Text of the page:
Designing an Energy-Efficient Home Based On Climate Conditions
The design of a house is largely determined by the climate or weather systems in its locations. For instance, countries with temperate or four-season climate cycles have houses that are equipped with heating systems or at least a fireplace. The seasonal snow, blizzards and year-round generally cold weather make it necessary to design a house that can provide protection against extreme cold.
Consequently, the materials used for these temperate zone houses also need to be customized for the particular cyclical weather conditions. Brick, concrete and thick wooden materials for the walls are ideal for this purpose. Of course, the availability of materials in a locality will also determine the house or shelter design such as in the case of Eskimos' igloos.
Designing an energy efficient house is not merely a fad or a passing trend. The increased environmental awareness and the continuing global climate change made it necessary to design such houses. These houses may be a bit more expensive than the typical houses but they are worth the extra expense, especially on the long term. In terms of appearance or architecture, energy-efficient houses are not radically different from standard houses but the subtle or even hidden differences can radically change the functionality of such homes.
Factors to consider
Four major factors should be considered when designing an energy efficient home, namely, insulation, heat-exchangers (heater or cooler), power sources, and lighting.
Insulation refers to the materials that can be installed on walls, ceiling and under floorboards. House thermal insulators may include one or a combination of the following materials: cellulose, glass wool, rock wool, polystyrene, urethane foam, vermiculite, perlite, wood fibre, plant fibre (cannabis, flax, cotton, cork, etc.), plant straw, animal fibre (sheep's wool), cement, and earth or soil.
Insulators are needed in homes that are located in cold regions to conserve internal heat. The opposite is true for homes that are located in hot regions. These insulators are needed in hot regions to prevent heat transfer or conduction from the exterior. Good ventilation is also necessary in homes that are located in hot and tropical regions.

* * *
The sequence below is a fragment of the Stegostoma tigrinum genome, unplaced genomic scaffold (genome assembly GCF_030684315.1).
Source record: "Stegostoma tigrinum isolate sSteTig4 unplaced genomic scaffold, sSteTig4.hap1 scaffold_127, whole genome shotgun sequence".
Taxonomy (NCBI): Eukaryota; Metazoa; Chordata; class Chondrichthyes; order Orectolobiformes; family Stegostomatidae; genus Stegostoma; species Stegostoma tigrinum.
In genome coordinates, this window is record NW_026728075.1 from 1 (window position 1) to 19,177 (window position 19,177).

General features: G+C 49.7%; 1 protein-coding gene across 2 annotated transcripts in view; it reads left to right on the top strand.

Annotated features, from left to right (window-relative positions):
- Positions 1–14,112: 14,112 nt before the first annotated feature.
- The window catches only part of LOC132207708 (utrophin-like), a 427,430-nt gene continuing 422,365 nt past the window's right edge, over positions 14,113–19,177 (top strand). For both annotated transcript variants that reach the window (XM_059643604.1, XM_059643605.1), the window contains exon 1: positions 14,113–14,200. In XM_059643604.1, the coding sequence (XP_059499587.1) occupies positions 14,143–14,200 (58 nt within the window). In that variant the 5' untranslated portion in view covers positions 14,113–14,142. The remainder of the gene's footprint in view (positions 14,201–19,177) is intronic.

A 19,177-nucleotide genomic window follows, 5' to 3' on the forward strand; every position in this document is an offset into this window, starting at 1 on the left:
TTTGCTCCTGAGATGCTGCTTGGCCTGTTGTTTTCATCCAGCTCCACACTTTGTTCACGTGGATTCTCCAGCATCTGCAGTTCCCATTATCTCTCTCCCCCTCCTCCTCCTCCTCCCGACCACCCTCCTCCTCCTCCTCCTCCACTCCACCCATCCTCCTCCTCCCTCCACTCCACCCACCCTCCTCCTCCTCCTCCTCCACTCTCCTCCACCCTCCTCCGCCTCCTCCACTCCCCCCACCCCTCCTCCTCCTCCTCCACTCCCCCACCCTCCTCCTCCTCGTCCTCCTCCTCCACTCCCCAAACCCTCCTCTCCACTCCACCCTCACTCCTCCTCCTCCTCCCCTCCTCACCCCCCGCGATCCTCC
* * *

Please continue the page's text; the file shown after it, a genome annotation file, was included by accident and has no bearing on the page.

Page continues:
Maintaining a stable interior temperature in a home is a crucial factor in maintaining comfort and energy efficiency. It could be as simple as an open window during hot seasons or a lit fireplace during cold seasons. On the other hand, heat exchangers are more sophisticated systems that may function both as heaters and coolers.
In most cases, heating and cooling systems are separate. Some use electricity such as in the case of air conditioning units while others use gas heat such as in the case of boilers. Homes that have minimal use for powered heat exchangers are more energy efficient.
This can be done by improving the insulation and ventilation systems. It is a matter of preserving the heat inside or preventing excessive heat from entering.
The type of power source is another important consideration when designing an energy-efficient home based on climate or cyclical weather conditions. A home can have alternative sources of energy aside from the main power grid.
Solar water heaters, solar panels, wind turbine, and water turbine systems can be used as alternative clean sources of energy. They can supplement the energy derived from the power distribution grid. Of course, the effectiveness of these alternative sources will largely depend on the availability of natural sources. Solar panels, for instance, are not ideal in locations that are mostly cloudy the whole year.
The interior illumination of a house comes from either natural source or from artificial lighting. During daytime, the light source is naturally the sun and the ambient reflected light. A house must have sufficient windows to allow natural light and avoid using artificial lights during daytime. The artificial lights, on the other hand, must be either fluorescent lights or LEDs. Reflectors and wall mirrors will also help maximize the light output. The walls must be painted white or at least bright colour to optimise light reflections.
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By Johnathon Black